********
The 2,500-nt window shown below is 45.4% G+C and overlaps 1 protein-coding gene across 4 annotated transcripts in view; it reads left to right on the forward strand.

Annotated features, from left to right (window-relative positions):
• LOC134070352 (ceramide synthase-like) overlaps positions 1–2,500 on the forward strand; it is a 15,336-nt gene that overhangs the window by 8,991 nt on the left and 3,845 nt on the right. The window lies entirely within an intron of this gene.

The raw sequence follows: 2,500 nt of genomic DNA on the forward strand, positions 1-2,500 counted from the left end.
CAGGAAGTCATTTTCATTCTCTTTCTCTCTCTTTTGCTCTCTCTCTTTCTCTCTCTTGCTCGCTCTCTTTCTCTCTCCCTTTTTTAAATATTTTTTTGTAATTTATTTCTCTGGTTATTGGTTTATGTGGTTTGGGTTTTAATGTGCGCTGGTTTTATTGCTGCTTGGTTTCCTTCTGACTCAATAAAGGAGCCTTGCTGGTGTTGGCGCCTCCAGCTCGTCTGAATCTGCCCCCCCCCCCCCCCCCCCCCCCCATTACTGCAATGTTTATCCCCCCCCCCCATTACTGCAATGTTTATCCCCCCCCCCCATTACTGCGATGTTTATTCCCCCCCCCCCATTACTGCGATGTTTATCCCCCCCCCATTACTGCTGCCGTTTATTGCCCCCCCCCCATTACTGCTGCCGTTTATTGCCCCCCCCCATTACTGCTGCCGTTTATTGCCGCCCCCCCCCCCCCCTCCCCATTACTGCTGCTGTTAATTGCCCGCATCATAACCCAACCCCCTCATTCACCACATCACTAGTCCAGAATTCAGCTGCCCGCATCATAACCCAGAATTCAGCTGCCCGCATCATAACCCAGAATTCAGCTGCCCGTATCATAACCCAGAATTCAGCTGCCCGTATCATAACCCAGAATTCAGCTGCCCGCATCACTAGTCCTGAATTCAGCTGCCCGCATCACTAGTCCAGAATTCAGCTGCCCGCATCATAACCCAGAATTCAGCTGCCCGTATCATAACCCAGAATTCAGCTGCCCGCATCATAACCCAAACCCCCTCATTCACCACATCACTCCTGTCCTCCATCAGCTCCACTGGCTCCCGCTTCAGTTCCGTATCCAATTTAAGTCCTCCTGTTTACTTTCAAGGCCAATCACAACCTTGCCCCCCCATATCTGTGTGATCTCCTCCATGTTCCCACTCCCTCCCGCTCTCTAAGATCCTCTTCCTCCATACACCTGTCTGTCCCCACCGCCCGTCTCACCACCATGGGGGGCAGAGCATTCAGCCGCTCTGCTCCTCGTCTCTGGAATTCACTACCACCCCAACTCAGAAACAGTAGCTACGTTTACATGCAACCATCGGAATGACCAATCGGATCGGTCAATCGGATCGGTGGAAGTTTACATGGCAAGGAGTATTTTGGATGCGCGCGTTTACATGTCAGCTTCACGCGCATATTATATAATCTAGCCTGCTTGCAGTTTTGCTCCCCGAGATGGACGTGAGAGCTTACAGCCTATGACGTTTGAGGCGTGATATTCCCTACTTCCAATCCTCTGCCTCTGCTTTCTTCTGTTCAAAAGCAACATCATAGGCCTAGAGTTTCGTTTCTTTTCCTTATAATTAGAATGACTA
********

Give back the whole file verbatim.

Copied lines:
The 2,500-nt window shown below is 45.4% G+C and overlaps 1 protein-coding gene across 4 annotated transcripts in view; it reads left to right on the forward strand.

Annotated features, from left to right (window-relative positions):
• LOC134070352 (ceramide synthase-like) overlaps positions 1–2,500 on the forward strand; it is a 15,336-nt gene that overhangs the window by 8,991 nt on the left and 3,845 nt on the right. The window lies entirely within an intron of this gene.

The raw sequence follows: 2,500 nt of genomic DNA on the forward strand, positions 1-2,500 counted from the left end.
CAGGAAGTCATTTTCATTCTCTTTCTCTCTCTTTTGCTCTCTCTCTTTCTCTCTCTTGCTCGCTCTCTTTCTCTCTCCCTTTTTTAAATATTTTTTTGTAATTTATTTCTCTGGTTATTGGTTTATGTGGTTTGGGTTTTAATGTGCGCTGGTTTTATTGCTGCTTGGTTTCCTTCTGACTCAATAAAGGAGCCTTGCTGGTGTTGGCGCCTCCAGCTCGTCTGAATCTGCCCCCCCCCCCCCCCCCCCCCCCCATTACTGCAATGTTTATCCCCCCCCCCCATTACTGCAATGTTTATCCCCCCCCCCCATTACTGCGATGTTTATTCCCCCCCCCCCATTACTGCGATGTTTATCCCCCCCCCATTACTGCTGCCGTTTATTGCCCCCCCCCCATTACTGCTGCCGTTTATTGCCCCCCCCCATTACTGCTGCCGTTTATTGCCGCCCCCCCCCCCCCCTCCCCATTACTGCTGCTGTTAATTGCCCGCATCATAACCCAACCCCCTCATTCACCACATCACTAGTCCAGAATTCAGCTGCCCGCATCATAACCCAGAATTCAGCTGCCCGCATCATAACCCAGAATTCAGCTGCCCGTATCATAACCCAGAATTCAGCTGCCCGTATCATAACCCAGAATTCAGCTGCCCGCATCACTAGTCCTGAATTCAGCTGCCCGCATCACTAGTCCAGAATTCAGCTGCCCGCATCATAACCCAGAATTCAGCTGCCCGTATCATAACCCAGAATTCAGCTGCCCGCATCATAACCCAAACCCCCTCATTCACCACATCACTCCTGTCCTCCATCAGCTCCACTGGCTCCCGCTTCAGTTCCGTATCCAATTTAAGTCCTCCTGTTTACTTTCAAGGCCAATCACAACCTTGCCCCCCCATATCTGTGTGATCTCCTCCATGTTCCCACTCCCTCCCGCTCTCTAAGATCCTCTTCCTCCATACACCTGTCTGTCCCCACCGCCCGTCTCACCACCATGGGGGGCAGAGCATTCAGCCGCTCTGCTCCTCGTCTCTGGAATTCACTACCACCCCAACTCAGAAACAGTAGCTACGTTTACATGCAACCATCGGAATGACCAATCGGATCGGTCAATCGGATCGGTGGAAGTTTACATGGCAAGGAGTATTTTGGATGCGCGCGTTTACATGTCAGCTTCACGCGCATATTATATAATCTAGCCTGCTTGCAGTTTTGCTCCCCGAGATGGACGTGAGAGCTTACAGCCTATGACGTTTGAGGCGTGATATTCCCTACTTCCAATCCTCTGCCTCTGCTTTCTTCTGTTCAAAAGCAACATCATAGGCCTAGAGTTTCGTTTCTTTTCCTTATAATTAGAATGACTA